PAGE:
Across the week:
Economists haven’t thrown out the models yet (but they will)
Five CEOs on their evolution in the femtech space
Equity Monday: Hunting for green shoots amid the startup data
How SaaS startups should plan for a turbulent Q2
Fintech’s uneven new reality has helped some startups, harmed others
Fast-changing regulations give virtual care startups a chance to seize the moment
Twilio CEO Jeff Lawson on shifting a 3,000-person company to fully remote
Amid unicorn layoffs, Boston startups reflect on the future
We started with a look at Clearbanc and its runway extension not-a-loan program, which may help startups survive that are running low on cash. Natasha covered it for TechCrunch. Most of us know about Clearbanc’s revenue-based financing model; this is a twist. But it’s good to see companies work to adapt their products to help other startups survive.
Next we chatted about a few rounds that Danny covered, namely Sila’s $7.7 million investment to help build technology that could take on the venerable and vulnerable ACH, and Cadence’s $4 million raise to help with securitization. Even better, per Danny, they are both blockchain-using companies. And they are useful! Blockchain, while you were looking elsewhere, has done some cool stuff at last.
Sticking to our fintech theme — the show wound up being super fintech-heavy, which was an accident — we turned to SoFi’s huge $1.2 billion deal to buy Galileo, a Utah-based payments company that helps power a big piece of UK-based fintech. SoFi is going into the B2B fintech world after first attacking the B2C realm; we reckon that if it can pull the move off, other financial technology companies might follow suit.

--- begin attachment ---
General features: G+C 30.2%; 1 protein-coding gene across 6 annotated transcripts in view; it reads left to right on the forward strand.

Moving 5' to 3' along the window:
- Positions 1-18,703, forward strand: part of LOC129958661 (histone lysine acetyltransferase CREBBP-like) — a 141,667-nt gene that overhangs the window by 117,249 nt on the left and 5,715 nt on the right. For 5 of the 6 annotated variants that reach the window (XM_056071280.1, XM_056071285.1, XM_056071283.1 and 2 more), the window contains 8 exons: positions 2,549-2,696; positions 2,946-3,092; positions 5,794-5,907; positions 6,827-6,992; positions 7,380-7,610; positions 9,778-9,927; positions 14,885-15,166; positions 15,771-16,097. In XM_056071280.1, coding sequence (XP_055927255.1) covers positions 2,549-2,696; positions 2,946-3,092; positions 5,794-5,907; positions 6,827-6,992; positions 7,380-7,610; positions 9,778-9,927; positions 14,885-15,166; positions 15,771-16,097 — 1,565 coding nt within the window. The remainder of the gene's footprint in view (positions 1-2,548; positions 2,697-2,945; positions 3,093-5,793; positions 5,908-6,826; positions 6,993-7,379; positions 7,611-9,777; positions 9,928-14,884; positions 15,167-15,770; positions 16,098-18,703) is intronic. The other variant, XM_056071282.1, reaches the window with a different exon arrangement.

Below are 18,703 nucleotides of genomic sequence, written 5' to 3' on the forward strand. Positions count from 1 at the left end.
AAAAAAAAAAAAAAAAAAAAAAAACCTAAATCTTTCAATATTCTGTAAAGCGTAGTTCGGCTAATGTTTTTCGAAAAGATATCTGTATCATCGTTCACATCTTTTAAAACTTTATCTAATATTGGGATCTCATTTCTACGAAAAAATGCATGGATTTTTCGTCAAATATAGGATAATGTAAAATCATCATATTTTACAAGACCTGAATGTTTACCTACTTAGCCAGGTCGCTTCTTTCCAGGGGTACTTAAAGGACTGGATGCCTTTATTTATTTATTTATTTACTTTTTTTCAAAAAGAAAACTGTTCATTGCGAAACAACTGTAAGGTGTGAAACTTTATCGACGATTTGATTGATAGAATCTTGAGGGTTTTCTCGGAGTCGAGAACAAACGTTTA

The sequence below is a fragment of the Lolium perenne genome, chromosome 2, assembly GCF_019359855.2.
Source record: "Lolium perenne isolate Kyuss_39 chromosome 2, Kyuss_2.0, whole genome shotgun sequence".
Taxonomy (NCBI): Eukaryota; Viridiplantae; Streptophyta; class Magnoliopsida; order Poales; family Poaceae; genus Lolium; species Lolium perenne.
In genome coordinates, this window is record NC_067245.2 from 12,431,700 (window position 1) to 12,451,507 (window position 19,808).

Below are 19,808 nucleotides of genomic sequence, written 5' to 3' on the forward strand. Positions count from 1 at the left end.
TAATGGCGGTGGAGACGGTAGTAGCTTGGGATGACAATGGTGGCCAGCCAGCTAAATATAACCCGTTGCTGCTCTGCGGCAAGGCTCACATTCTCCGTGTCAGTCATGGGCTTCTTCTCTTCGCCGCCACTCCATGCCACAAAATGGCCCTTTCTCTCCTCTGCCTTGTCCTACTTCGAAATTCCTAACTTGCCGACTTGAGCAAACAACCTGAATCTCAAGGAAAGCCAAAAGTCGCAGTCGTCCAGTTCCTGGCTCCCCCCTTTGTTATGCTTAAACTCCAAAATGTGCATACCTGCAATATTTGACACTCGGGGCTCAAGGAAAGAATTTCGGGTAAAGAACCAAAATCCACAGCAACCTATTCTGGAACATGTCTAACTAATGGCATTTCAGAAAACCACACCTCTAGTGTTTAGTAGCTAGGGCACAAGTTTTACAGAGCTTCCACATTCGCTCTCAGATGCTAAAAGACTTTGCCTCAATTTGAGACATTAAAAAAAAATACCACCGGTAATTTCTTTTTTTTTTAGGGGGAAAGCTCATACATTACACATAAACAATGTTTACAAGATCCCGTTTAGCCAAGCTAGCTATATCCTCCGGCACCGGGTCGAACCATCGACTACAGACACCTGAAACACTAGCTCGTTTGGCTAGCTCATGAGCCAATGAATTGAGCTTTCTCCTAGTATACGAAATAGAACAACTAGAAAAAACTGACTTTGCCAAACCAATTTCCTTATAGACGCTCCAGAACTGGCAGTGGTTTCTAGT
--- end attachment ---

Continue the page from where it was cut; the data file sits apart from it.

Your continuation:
Tidying up all the fintech stories is this round up from Natasha and Alex, working to figure out who in fintech is doing poorly, who’s hiding for now, and who is crushing it in the new economic reality.
Next we touched on layoffs generally, layoffs at Toast, AngelList, and not LinkedIn — for now. Per their plans to not have plans to have layoffs. You figure that out.
And then at the end, we capped with good news from Thrive and Index. We didn’t get to Shippo, sadly. Next time!
Listen to the full thing here!